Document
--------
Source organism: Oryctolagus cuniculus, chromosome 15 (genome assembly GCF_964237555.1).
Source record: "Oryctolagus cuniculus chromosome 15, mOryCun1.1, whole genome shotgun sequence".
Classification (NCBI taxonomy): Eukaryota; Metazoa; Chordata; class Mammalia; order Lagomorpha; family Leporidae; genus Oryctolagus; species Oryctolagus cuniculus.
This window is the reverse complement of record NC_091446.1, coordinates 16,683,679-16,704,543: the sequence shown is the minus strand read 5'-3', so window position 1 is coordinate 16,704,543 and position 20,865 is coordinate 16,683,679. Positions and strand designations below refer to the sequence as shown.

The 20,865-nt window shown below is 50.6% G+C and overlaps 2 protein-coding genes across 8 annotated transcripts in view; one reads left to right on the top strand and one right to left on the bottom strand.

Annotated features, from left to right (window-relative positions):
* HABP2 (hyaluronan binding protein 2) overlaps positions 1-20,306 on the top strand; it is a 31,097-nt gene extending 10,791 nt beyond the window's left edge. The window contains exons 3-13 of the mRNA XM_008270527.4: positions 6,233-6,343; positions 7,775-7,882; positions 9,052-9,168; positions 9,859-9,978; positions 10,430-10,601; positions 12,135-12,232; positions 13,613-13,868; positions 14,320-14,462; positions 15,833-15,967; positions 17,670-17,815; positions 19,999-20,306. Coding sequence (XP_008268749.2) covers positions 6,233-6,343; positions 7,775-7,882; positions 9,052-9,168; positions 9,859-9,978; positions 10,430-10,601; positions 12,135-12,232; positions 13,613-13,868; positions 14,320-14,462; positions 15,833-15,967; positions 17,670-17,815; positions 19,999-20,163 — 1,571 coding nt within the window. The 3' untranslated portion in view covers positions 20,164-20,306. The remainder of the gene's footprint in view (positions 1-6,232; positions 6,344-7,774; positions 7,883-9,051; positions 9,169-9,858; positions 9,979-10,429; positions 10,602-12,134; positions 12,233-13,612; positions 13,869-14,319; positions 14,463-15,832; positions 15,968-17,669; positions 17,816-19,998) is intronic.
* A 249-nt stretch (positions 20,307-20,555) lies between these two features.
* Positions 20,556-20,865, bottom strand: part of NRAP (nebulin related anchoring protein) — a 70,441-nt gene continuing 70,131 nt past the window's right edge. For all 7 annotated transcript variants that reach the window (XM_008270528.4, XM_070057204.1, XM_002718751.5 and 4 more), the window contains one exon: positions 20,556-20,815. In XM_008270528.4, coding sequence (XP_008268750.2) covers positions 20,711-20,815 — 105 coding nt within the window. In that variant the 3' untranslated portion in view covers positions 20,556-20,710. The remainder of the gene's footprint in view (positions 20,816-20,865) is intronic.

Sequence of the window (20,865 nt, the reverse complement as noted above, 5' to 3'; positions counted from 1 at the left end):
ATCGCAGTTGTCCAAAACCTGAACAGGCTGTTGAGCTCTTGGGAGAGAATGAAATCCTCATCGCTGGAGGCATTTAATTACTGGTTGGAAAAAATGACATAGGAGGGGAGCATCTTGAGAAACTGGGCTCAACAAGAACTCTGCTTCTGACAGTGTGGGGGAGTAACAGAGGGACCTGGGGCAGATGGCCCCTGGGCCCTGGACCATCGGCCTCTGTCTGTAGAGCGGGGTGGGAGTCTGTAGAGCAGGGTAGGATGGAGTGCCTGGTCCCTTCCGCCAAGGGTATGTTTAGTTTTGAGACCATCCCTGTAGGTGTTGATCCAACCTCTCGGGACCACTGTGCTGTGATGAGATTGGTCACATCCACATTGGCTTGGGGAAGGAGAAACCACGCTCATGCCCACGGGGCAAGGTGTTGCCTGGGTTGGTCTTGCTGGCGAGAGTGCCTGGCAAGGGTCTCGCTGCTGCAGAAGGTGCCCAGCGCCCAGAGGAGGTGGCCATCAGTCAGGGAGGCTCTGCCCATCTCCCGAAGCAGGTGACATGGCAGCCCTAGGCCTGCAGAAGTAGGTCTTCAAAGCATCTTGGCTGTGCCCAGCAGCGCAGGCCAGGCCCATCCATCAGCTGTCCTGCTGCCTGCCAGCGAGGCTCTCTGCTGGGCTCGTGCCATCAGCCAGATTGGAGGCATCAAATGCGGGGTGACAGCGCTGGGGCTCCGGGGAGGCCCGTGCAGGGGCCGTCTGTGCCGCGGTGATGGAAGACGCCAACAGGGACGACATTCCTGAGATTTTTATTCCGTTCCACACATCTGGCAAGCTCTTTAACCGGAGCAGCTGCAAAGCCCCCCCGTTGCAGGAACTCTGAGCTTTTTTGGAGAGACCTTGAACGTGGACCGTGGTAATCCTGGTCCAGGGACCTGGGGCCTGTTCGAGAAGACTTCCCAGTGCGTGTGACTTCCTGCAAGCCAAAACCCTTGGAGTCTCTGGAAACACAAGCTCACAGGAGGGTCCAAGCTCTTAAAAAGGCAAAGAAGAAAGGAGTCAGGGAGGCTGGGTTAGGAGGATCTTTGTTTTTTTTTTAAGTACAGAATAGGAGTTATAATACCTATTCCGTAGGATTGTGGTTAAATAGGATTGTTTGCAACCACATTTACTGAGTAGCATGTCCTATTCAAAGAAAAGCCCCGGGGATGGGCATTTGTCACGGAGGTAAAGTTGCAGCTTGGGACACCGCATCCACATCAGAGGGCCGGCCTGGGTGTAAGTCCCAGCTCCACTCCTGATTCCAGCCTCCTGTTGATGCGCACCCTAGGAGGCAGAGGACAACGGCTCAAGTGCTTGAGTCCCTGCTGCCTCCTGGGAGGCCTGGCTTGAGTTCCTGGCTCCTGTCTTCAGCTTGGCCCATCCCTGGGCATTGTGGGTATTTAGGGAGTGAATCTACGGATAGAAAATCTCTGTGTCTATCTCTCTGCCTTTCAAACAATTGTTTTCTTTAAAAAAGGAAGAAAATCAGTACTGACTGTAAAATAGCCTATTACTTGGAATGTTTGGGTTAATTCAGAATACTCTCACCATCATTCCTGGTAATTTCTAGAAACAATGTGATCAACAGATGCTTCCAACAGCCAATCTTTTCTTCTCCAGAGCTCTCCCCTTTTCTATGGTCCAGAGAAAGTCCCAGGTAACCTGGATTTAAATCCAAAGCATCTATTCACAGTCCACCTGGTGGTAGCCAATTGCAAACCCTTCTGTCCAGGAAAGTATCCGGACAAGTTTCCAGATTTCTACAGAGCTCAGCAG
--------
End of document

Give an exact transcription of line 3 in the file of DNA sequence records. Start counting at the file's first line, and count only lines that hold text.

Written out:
Classification (NCBI taxonomy): Eukaryota; Metazoa; Chordata; class Mammalia; order Lagomorpha; family Leporidae; genus Oryctolagus; species Oryctolagus cuniculus.